Rituals, Nightcrawlers, and Dead Gargoyles

To the three people who stumble across this blog, greetings! It’s been a while since my last update, and things definitely happened this winter. The Spring Equinox brings a new season of challenges and celebrations, so let’s get to it:

The Black Cloak

My short story, “The Black Cloak” appears in Quill & Crow Publishing’s anthology Rituals & Grimoires: Gothic Tales of Dark Magic & Wizardry. I first wrote “The Black Cloak” in 2019 as part of a grad school assignment for my Writing Genre Fiction class, and it suffered through several rejections and revisions since then before finally finding its home. Besides my story, Rituals & Grimoires contains gothic horror tales by Stefanie Contreras, Evan A. Davis, Colin Harker, Nicola Kapron, A.R.C. Mitra, Teagan Olivia Sturmer, and R. Thursday.

Sharp-eyed readers might discover “The Black Cloak” is a sequel to my 2018 story “The Confession of Irving Endicott”. We finally learn Endicott’s fate, and get a glimpse of the mythos established in the earlier tale.

Here’s a blurb:

It’s 1977 and reporter Thea Miller is the executrix to her uncle’s estate. While sifting through arcane items from a lifetime of occult study, she finds a mysterious black cloak. As she plunges deep into her research, Thea discovers the startling truth about the Hag of Rutland, a witch from the wilderness whose indelible presence haunted her family for generations.

Muskrat, Hunter

In January, another one of my short stories, “Muskrat, Hunter” was released in Conspiracies and Cryptids, Vol. 1. “Muskrat, Hunter” is a prequel to my novel Accursed Son, revealing the backstory of Muskrat, a lovable doofus during his first months as member of Legion of the Lamb, a monster-slaying biker gang.

One of the things I tried doing with this story was reveal more about the characters from Accursed Son, namely Legion members Hank, Wanda, and Reece. We see a more vulnerable side of Muskrat as he wrestles with his nickname and his cruel past. We also learn how Hank injured himself (he uses a walker and limps around in Accursed Son) and just how Wanda’s medical background became a quirky asset to monster hunters.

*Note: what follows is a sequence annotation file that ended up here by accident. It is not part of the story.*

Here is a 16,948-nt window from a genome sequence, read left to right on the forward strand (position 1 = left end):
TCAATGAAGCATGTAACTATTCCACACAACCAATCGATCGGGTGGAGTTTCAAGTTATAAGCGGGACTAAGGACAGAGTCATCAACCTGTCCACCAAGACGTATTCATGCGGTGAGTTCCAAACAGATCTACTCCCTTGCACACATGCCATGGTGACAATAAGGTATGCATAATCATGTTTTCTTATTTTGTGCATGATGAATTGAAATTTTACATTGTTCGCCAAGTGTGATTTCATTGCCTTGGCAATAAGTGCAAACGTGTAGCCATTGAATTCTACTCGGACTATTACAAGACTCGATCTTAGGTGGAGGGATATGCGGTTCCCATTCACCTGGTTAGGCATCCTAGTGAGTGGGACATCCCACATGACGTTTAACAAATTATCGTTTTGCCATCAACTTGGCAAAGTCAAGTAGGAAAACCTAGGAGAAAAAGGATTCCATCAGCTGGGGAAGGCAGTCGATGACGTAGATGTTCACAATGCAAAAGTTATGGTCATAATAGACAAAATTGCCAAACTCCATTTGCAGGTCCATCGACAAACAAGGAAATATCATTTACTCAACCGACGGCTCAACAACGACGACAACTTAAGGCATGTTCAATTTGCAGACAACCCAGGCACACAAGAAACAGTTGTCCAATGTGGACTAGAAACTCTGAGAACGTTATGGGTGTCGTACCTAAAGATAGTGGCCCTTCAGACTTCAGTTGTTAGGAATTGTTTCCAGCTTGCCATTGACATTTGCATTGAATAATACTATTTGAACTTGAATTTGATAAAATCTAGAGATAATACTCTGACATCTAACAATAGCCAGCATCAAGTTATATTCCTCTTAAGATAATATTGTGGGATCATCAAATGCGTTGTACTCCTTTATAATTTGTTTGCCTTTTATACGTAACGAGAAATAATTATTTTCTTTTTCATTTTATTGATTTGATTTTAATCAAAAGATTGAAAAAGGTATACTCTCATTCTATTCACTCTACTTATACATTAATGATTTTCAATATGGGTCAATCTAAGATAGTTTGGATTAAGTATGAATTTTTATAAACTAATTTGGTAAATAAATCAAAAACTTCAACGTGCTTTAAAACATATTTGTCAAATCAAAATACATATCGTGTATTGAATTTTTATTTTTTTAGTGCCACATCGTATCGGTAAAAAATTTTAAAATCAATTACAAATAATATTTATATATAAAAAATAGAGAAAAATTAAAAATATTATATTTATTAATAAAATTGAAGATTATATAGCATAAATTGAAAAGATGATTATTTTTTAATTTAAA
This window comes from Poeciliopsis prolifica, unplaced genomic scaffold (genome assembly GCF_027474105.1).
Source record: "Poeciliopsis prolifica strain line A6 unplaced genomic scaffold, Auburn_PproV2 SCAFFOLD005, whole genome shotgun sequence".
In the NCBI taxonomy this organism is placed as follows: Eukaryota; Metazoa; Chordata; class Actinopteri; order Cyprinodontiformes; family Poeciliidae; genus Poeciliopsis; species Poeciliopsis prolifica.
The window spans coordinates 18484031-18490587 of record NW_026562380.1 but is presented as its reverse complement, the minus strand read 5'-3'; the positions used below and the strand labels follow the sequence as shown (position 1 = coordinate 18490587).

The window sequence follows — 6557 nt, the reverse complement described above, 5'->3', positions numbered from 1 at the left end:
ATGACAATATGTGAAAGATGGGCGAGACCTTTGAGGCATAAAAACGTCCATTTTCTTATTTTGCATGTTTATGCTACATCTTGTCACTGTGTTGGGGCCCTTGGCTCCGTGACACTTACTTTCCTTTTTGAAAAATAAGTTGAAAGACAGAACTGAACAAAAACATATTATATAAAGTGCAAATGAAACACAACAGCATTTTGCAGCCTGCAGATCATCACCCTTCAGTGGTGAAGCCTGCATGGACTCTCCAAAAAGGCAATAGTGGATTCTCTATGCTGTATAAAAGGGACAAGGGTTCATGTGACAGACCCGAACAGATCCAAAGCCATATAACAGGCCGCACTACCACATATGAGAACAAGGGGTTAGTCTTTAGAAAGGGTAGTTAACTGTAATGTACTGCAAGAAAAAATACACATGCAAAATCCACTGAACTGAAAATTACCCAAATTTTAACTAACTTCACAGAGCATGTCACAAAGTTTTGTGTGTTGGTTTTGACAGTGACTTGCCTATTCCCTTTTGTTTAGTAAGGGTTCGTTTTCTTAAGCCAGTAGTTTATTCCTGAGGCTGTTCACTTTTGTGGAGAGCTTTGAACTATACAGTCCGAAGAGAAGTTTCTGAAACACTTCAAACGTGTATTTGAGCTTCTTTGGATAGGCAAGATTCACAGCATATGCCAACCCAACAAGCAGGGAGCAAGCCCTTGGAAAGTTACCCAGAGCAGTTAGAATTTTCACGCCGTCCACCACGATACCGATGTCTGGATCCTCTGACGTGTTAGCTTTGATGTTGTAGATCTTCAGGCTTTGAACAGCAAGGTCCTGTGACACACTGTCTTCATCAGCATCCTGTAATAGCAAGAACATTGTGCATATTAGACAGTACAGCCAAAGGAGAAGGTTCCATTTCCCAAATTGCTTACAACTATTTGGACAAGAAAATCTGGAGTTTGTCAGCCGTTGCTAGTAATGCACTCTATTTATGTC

Besides my story, Conspiracies and Cryptids contains stories by B.J. Thrower, Marcy Arlin, Robert Dawson, Holly Schofield, James Ryan, Charles Barouch, Greg Cox, and Ef Deal.

Here’s a blurb:

Ridiculed by his Legion of the Lamb brethren and running from his past, Darren “Muskrat” Tepper must prove himself by hunting the Fresno Nightcrawler, California’s most elusive cryptid.

Gargoyles & Absinthe Goes Out of Print

Not everything in publishing is happy, and might feel like you’re going in circles and not making any progress. Sometimes bad shit happens. Aurelia Leo, publisher of my novella Gargoyles & Absinthe, told me they’re pulling the book out of print early. My original contract was due to expire next year, but citing weak sales the publisher decided to yank the book out of circulation now. The audiobook will also be pulled, along with the paperback and ebook.

The book’s rights will be reversed back to me. I should receive that by the end of March.

While this confidence-shaking news isn’t good, I accept it. Gargoyles & Absinthe suffered from the weight of my amateurish writing. I wrote the book in 2018 while I was still learning how to write fiction in grad school. Getting a book contract when you’re still a student was a huge ego boost, and Gargoyles & Absinthe was where my professional writing career began. When the novella was published in 2020, it was the fulfillment of a dream I had for years. But after many months of no sales, and a few awful Goodreads reviews, it became clear the book failed to meet expectations.

I’d like to discuss failure. Writers don’t like it when readers ignore their work. When the publisher told me they were pulling Gargoyles & Absinthe from print, it made me feel worthless as a writer and a human being. Then I came to my senes and thought about what I actually accomplished. I didn’t fail with this book. I wrote a thing, a publisher published a thing, and readers read the thing. I overcame so many obstacles to get to this point. What are the odds that my first book would also have an audiobook?

I hope everyone who bought Gargoyles & Absinthe enjoyed Nanette and Gaston’s story in an alternate steampunk Paris.

As much as it hurts having a book that didn’t connect, I’m moving on. I don’t write like I did in 2018. Hell, I don’t write like I did last year. My writing style is constantly evolving; I’m experimenting with new styles, genres, characters. I’m growing and improving and pushing boundaries in myself. Playing it safe with a YA steampunk book isn’t who I am now.

Now I’m a little bit dangerous and wilder and weirder.

My stories have a darker edge, sarcasm, and empathy.

We’ll see where this journey unfolds.

Leave a Reply

Fill in your details below or click an icon to log in:

WordPress.com Logo

You are commenting using your WordPress.com account. Log Out /  Change )

Twitter picture

You are commenting using your Twitter account. Log Out /  Change )

Facebook photo

You are commenting using your Facebook account. Log Out /  Change )

Connecting to %s

%d bloggers like this: